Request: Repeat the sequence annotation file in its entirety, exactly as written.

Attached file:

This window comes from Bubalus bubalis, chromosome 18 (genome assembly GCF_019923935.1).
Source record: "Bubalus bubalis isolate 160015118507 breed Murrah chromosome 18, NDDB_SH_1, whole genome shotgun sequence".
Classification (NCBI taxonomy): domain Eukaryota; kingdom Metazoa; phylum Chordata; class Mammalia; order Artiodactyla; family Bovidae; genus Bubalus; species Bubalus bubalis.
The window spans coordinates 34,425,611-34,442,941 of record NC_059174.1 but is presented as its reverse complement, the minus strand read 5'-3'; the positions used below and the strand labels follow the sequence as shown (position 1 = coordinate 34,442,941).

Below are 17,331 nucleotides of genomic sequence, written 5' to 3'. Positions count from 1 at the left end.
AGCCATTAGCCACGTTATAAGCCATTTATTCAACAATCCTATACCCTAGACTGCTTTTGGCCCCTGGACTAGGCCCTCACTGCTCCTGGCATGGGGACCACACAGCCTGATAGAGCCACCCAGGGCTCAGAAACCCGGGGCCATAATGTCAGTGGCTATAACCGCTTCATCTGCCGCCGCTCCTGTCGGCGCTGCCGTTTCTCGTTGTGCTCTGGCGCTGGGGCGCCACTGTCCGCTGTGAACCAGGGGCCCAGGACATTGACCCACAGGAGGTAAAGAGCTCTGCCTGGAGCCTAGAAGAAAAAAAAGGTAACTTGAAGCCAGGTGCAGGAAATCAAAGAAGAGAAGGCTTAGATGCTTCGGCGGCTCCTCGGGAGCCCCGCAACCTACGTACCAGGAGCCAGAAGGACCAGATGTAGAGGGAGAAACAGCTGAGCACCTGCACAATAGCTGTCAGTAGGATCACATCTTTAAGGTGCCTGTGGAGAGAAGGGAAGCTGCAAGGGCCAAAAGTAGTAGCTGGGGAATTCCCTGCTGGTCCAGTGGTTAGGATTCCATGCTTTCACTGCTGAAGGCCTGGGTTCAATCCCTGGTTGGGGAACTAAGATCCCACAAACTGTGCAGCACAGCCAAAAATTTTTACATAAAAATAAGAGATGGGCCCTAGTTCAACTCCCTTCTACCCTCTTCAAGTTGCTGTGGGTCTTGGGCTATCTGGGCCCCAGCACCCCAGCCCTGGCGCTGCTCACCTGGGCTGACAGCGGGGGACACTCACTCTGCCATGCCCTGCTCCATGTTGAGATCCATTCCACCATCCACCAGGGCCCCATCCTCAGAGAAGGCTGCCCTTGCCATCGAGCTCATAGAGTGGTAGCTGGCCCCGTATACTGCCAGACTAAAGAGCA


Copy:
This window comes from Bubalus bubalis, chromosome 18 (genome assembly GCF_019923935.1).
Source record: "Bubalus bubalis isolate 160015118507 breed Murrah chromosome 18, NDDB_SH_1, whole genome shotgun sequence".
Classification (NCBI taxonomy): domain Eukaryota; kingdom Metazoa; phylum Chordata; class Mammalia; order Artiodactyla; family Bovidae; genus Bubalus; species Bubalus bubalis.
The window spans coordinates 34,425,611-34,442,941 of record NC_059174.1 but is presented as its reverse complement, the minus strand read 5'-3'; the positions used below and the strand labels follow the sequence as shown (position 1 = coordinate 34,442,941).

Below are 17,331 nucleotides of genomic sequence, written 5' to 3'. Positions count from 1 at the left end.
AGCCATTAGCCACGTTATAAGCCATTTATTCAACAATCCTATACCCTAGACTGCTTTTGGCCCCTGGACTAGGCCCTCACTGCTCCTGGCATGGGGACCACACAGCCTGATAGAGCCACCCAGGGCTCAGAAACCCGGGGCCATAATGTCAGTGGCTATAACCGCTTCATCTGCCGCCGCTCCTGTCGGCGCTGCCGTTTCTCGTTGTGCTCTGGCGCTGGGGCGCCACTGTCCGCTGTGAACCAGGGGCCCAGGACATTGACCCACAGGAGGTAAAGAGCTCTGCCTGGAGCCTAGAAGAAAAAAAAGGTAACTTGAAGCCAGGTGCAGGAAATCAAAGAAGAGAAGGCTTAGATGCTTCGGCGGCTCCTCGGGAGCCCCGCAACCTACGTACCAGGAGCCAGAAGGACCAGATGTAGAGGGAGAAACAGCTGAGCACCTGCACAATAGCTGTCAGTAGGATCACATCTTTAAGGTGCCTGTGGAGAGAAGGGAAGCTGCAAGGGCCAAAAGTAGTAGCTGGGGAATTCCCTGCTGGTCCAGTGGTTAGGATTCCATGCTTTCACTGCTGAAGGCCTGGGTTCAATCCCTGGTTGGGGAACTAAGATCCCACAAACTGTGCAGCACAGCCAAAAATTTTTACATAAAAATAAGAGATGGGCCCTAGTTCAACTCCCTTCTACCCTCTTCAAGTTGCTGTGGGTCTTGGGCTATCTGGGCCCCAGCACCCCAGCCCTGGCGCTGCTCACCTGGGCTGACAGCGGGGGACACTCACTCTGCCATGCCCTGCTCCATGTTGAGATCCATTCCACCATCCACCAGGGCCCCATCCTCAGAGAAGGCTGCCCTTGCCATCGAGCTCATAGAGTGGTAGCTGGCCCCGTATACTGCCAGACTAAAGAGCA